ATHENS, Ga. – Campus Kitchen at the University of Georgia distributed 25,000 pounds of food to food insecure households and food banks around Athens last year, according to the program’s website.
The organization recovered more than 43,000 pounds of food from local grocery stores and gardens, such as UGArden, which they used to provide weekly nutritious meals for their clients and then redistributed unused food to related programs in the area.
“Our model is built on creative food sourcing,” said Brad Turner, the program coordinator for the organization at UGA’s Office of Service Learning. “We work together with lots of local companies and organizations to build a reliable network that ensures there is as little food waste as possible.”
Campus Kitchen sends out about 13,000 meals a year made up almost entirely of donated food, only spending about $300 dollars on supplementary food annually.
Brad Turner, the program coordinator at Campus Kitchen, discusses the Campus Kitchen five step process and how each step is essential to the organization’s weekly operations in the audio story above.
The hidden faces of hunger
Although Campus Kitchen aims to alleviate food insecurity among all demographics, Turner said that seniors raising grandchildren were a lesser known group in need of hunger relief.
“It’s a very strained family dynamic,” Turner said. “You’ve got the stress of being grandparents and raising children a second time — often at an older age — and both groups are constantly reminded of the missing generation between them.”
Senior mobility affecting food insecurity is a prevalent issue that is often overlooked. Something like hauling heavy bags of food from the grocery store — which may seem routine for someone in a younger demographic — is much more taxing for an elder individual, according to the organization’s president, James Haverly.
“I think people forget that getting to the grocery store and to restaurants is a lot harder when you’re older, especially when you don’t have a car,” Haverly said. “And although Athens Transit is award-winning, it’s still centered around getting people downtown, opposed to places where these individuals could get the food and help they need.”
The graphics above depict the distribution of senior food insecurity in the United States by age, gender and employment status. The information displayed in these graphs was collected by Feeding America in a 2015 study. In the ‘By Employment’ graph, to the most right, Feeding America categorizes ‘Disabled’ as being “unable to work due to having a disability;” those categorized as ‘Unemployed’ are not working due to other reasons besides retirement or disability, such as lack of available transportation. (Data Visualization/Rachel Marie Grace, rachelmariegrace.com).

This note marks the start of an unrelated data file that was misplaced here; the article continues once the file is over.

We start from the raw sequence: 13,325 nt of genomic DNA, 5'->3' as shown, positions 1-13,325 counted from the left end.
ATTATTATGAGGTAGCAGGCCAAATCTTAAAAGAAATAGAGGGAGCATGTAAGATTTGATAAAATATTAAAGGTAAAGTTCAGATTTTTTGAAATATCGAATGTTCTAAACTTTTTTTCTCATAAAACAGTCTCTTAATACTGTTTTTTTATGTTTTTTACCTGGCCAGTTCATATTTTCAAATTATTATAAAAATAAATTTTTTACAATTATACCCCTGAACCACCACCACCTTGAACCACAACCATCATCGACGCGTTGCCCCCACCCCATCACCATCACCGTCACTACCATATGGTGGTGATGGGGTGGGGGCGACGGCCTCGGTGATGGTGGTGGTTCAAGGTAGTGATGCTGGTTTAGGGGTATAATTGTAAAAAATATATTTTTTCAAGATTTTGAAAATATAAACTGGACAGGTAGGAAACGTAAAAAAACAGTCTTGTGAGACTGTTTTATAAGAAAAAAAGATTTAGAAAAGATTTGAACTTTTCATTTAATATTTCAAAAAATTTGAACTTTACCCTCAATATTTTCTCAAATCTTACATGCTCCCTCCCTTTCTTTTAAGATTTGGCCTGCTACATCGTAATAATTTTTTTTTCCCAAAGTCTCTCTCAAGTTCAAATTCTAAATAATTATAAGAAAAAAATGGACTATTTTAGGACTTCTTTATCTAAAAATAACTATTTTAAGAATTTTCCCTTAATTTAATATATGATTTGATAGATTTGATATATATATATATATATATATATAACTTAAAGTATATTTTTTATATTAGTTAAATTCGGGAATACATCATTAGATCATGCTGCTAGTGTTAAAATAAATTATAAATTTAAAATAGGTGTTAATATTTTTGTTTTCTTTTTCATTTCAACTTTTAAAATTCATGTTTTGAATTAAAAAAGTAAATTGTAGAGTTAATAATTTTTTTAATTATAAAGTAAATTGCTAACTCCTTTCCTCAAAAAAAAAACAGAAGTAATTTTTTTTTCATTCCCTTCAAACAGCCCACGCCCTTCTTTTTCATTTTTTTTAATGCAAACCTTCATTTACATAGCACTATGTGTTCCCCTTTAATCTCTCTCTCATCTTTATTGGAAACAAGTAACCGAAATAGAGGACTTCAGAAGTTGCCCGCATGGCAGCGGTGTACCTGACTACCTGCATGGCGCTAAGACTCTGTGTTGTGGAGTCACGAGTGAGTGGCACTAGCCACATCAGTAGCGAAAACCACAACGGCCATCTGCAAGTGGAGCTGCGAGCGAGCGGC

Jerry Shannon, a professor of geography and financial planning, housing and consumer economics at UGA, said that seniors that can’t afford assisted living or have families to help take care of them are a uniquely vulnerable to the hardships of food insecurity.
“Because of general health concerns and reduced ability to walk, drive or take transit, seniors often can’t work to provide for themselves and are isolated from the community in ways younger generations aren’t,” Shannon said. “It’s just a lot harder for them for many reasons.”
Campus Kitchen works with the Athens Community Council on Aging (ACCA) and related organizations to assess the needs of food insecure seniors in Athens and make existing programs as purposeful as possible.
Campus Kitchen shift leaders Allison Vita and Diana Ricketts discuss how meal planning helps them stay organized and best meet client needs in the video clip above.
Tackling food insecurity in the long haul
Government programs are often seen as the main way to combat food insecurity long-term, but it can take years to advocate for and implement these kinds of policies, so many hunger relief organizations choose to focus on alleviating the immediate needs of food insecurity.
However, Campus Kitchen has concentrated on more long-term goals such as increasing nutritional awareness and decreasing isolation among food insecure individuals, as well as educating them about resources such as the Supplemental Nutrition Assistance Program (SNAP).
In the past year, they’ve hosted eight community dinners at Denney Towers Assisted Living, assisted in multiple SNAP applications, helped found a garden club with the ACCA and coordinated 252 ‘Lunch Buddy’ visits between volunteers and clients, according to the program’s website.
In the video clip above, Campus Kitchen shift leaders Shreya Taylor and Apoorva Kommajosula break down the delivery process and the impact of interacting with clients.
Based on results from a survey conducted by Campus Kitchen last year, the majority of their clients — upwards of 83 percent — have reported an improvement in mental, physical and emotional health as a result of these programs and meal assistance.
But Turner said there is a still much work to be done.
“Sometimes in the summertime I’ll go and deliver to a client’s home and see that they have all the lights off to keep their electric bill down and the fridge is empty, and it just hits me that my work is never going to be finished,” Turner said. “It’s incredibly challenging, but also incredibly rewarding and I’m so thankful that I get to be a part of it all.”
Campus Kitchen plans to continue working with partner organizations over the next year to expand existing programs and create new ones that will provide lasting solutions to food insecurity in Athens.